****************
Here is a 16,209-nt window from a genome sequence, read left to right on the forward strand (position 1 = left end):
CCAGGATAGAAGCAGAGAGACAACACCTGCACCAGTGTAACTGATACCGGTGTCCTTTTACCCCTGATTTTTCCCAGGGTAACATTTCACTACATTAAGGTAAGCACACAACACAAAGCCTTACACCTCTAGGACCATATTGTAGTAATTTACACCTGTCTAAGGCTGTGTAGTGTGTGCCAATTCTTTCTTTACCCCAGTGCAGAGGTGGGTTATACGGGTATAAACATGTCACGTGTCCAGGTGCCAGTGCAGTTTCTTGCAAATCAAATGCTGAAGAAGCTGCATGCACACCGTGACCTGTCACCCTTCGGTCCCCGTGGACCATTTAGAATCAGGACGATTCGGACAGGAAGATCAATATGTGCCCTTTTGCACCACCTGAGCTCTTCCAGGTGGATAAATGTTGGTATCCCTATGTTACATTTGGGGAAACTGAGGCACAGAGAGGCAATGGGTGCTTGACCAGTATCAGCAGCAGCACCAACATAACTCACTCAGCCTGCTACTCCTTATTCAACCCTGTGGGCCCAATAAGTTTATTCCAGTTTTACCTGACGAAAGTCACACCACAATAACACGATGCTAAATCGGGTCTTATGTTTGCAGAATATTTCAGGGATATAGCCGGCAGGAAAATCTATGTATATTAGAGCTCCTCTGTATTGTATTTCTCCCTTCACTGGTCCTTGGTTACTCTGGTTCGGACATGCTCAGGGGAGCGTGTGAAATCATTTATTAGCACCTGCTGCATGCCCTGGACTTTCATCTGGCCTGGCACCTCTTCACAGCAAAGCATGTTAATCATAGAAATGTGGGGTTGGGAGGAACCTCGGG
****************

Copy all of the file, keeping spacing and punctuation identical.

Here is a 16,209-nt window from a genome sequence, read left to right on the forward strand (position 1 = left end):
CCAGGATAGAAGCAGAGAGACAACACCTGCACCAGTGTAACTGATACCGGTGTCCTTTTACCCCTGATTTTTCCCAGGGTAACATTTCACTACATTAAGGTAAGCACACAACACAAAGCCTTACACCTCTAGGACCATATTGTAGTAATTTACACCTGTCTAAGGCTGTGTAGTGTGTGCCAATTCTTTCTTTACCCCAGTGCAGAGGTGGGTTATACGGGTATAAACATGTCACGTGTCCAGGTGCCAGTGCAGTTTCTTGCAAATCAAATGCTGAAGAAGCTGCATGCACACCGTGACCTGTCACCCTTCGGTCCCCGTGGACCATTTAGAATCAGGACGATTCGGACAGGAAGATCAATATGTGCCCTTTTGCACCACCTGAGCTCTTCCAGGTGGATAAATGTTGGTATCCCTATGTTACATTTGGGGAAACTGAGGCACAGAGAGGCAATGGGTGCTTGACCAGTATCAGCAGCAGCACCAACATAACTCACTCAGCCTGCTACTCCTTATTCAACCCTGTGGGCCCAATAAGTTTATTCCAGTTTTACCTGACGAAAGTCACACCACAATAACACGATGCTAAATCGGGTCTTATGTTTGCAGAATATTTCAGGGATATAGCCGGCAGGAAAATCTATGTATATTAGAGCTCCTCTGTATTGTATTTCTCCCTTCACTGGTCCTTGGTTACTCTGGTTCGGACATGCTCAGGGGAGCGTGTGAAATCATTTATTAGCACCTGCTGCATGCCCTGGACTTTCATCTGGCCTGGCACCTCTTCACAGCAAAGCATGTTAATCATAGAAATGTGGGGTTGGGAGGAACCTCGGG